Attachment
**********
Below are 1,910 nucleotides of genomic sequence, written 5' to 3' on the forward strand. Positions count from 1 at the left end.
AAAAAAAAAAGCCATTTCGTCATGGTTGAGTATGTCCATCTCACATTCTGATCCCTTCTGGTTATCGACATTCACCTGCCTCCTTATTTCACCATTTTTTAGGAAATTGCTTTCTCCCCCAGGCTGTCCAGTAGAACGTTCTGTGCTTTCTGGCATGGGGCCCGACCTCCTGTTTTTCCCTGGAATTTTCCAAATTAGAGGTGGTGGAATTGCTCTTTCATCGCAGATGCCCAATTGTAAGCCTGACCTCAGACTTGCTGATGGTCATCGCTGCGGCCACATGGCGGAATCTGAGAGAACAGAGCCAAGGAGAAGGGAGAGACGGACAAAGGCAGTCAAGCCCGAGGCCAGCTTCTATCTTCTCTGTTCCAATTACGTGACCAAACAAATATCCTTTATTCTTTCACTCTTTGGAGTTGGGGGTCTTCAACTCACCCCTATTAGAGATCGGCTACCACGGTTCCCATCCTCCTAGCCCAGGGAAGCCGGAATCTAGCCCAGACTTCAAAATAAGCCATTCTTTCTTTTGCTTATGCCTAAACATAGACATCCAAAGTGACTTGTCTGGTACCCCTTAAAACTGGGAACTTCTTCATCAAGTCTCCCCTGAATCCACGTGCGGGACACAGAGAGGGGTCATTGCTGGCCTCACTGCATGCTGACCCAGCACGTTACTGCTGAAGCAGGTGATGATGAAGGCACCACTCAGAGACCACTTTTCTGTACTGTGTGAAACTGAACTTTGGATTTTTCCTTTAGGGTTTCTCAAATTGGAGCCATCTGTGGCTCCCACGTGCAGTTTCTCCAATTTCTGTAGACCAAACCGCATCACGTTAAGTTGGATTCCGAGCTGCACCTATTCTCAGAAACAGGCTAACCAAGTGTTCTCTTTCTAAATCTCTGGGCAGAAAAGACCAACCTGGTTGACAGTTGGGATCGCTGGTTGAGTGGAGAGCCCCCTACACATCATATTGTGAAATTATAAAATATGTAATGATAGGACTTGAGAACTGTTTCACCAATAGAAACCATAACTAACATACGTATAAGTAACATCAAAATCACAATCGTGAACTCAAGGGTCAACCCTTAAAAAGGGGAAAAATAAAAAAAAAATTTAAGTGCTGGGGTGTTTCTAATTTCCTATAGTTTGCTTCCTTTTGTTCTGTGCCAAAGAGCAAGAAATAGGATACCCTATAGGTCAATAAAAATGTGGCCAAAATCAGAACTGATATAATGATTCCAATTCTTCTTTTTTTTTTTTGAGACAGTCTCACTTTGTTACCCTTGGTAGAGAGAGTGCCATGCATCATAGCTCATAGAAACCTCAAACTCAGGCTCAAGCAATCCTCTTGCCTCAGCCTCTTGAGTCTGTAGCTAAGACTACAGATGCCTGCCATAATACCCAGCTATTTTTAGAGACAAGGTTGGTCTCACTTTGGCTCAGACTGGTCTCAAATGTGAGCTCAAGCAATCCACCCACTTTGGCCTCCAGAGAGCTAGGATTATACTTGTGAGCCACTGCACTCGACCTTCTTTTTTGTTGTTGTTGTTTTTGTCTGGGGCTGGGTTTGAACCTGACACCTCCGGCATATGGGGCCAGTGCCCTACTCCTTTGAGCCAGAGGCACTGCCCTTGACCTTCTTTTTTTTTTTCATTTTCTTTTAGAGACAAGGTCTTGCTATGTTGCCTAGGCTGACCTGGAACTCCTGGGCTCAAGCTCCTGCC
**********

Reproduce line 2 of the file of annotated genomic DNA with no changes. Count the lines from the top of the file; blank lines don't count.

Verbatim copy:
AAAAAAAAAAGCCATTTCGTCATGGTTGAGTATGTCCATCTCACATTCTGATCCCTTCTGGTTATCGACATTCACCTGCCTCCTTATTTCACCATTTTTTAGGAAATTGCTTTCTCCCCCAGGCTGTCCAGTAGAACGTTCTGTGCTTTCTGGCATGGGGCCCGACCTCCTGTTTTTCCCTGGAATTTTCCAAATTAGAGGTGGTGGAATTGCTCTTTCATCGCAGATGCCCAATTGTAAGCCTGACCTCAGACTTGCTGATGGTCATCGCTGCGGCCACATGGCGGAATCTGAGAGAACAGAGCCAAGGAGAAGGGAGAGACGGACAAAGGCAGTCAAGCCCGAGGCCAGCTTCTATCTTCTCTGTTCCAATTACGTGACCAAACAAATATCCTTTATTCTTTCACTCTTTGGAGTTGGGGGTCTTCAACTCACCCCTATTAGAGATCGGCTACCACGGTTCCCATCCTCCTAGCCCAGGGAAGCCGGAATCTAGCCCAGACTTCAAAATAAGCCATTCTTTCTTTTGCTTATGCCTAAACATAGACATCCAAAGTGACTTGTCTGGTACCCCTTAAAACTGGGAACTTCTTCATCAAGTCTCCCCTGAATCCACGTGCGGGACACAGAGAGGGGTCATTGCTGGCCTCACTGCATGCTGACCCAGCACGTTACTGCTGAAGCAGGTGATGATGAAGGCACCACTCAGAGACCACTTTTCTGTACTGTGTGAAACTGAACTTTGGATTTTTCCTTTAGGGTTTCTCAAATTGGAGCCATCTGTGGCTCCCACGTGCAGTTTCTCCAATTTCTGTAGACCAAACCGCATCACGTTAAGTTGGATTCCGAGCTGCACCTATTCTCAGAAACAGGCTAACCAAGTGTTCTCTTTCTAAATCTCTGGGCAGAAAAGACCAACCTGGTTGACAGTTGGGATCGCTGGTTGAGTGGAGAGCCCCCTACACATCATATTGTGAAATTATAAAATATGTAATGATAGGACTTGAGAACTGTTTCACCAATAGAAACCATAACTAACATACGTATAAGTAACATCAAAATCACAATCGTGAACTCAAGGGTCAACCCTTAAAAAGGGGAAAAATAAAAAAAAAATTTAAGTGCTGGGGTGTTTCTAATTTCCTATAGTTTGCTTCCTTTTGTTCTGTGCCAAAGAGCAAGAAATAGGATACCCTATAGGTCAATAAAAATGTGGCCAAAATCAGAACTGATATAATGATTCCAATTCTTCTTTTTTTTTTTTGAGACAGTCTCACTTTGTTACCCTTGGTAGAGAGAGTGCCATGCATCATAGCTCATAGAAACCTCAAACTCAGGCTCAAGCAATCCTCTTGCCTCAGCCTCTTGAGTCTGTAGCTAAGACTACAGATGCCTGCCATAATACCCAGCTATTTTTAGAGACAAGGTTGGTCTCACTTTGGCTCAGACTGGTCTCAAATGTGAGCTCAAGCAATCCACCCACTTTGGCCTCCAGAGAGCTAGGATTATACTTGTGAGCCACTGCACTCGACCTTCTTTTTTGTTGTTGTTGTTTTTGTCTGGGGCTGGGTTTGAACCTGACACCTCCGGCATATGGGGCCAGTGCCCTACTCCTTTGAGCCAGAGGCACTGCCCTTGACCTTCTTTTTTTTTTTCATTTTCTTTTAGAGACAAGGTCTTGCTATGTTGCCTAGGCTGACCTGGAACTCCTGGGCTCAAGCTCCTGCC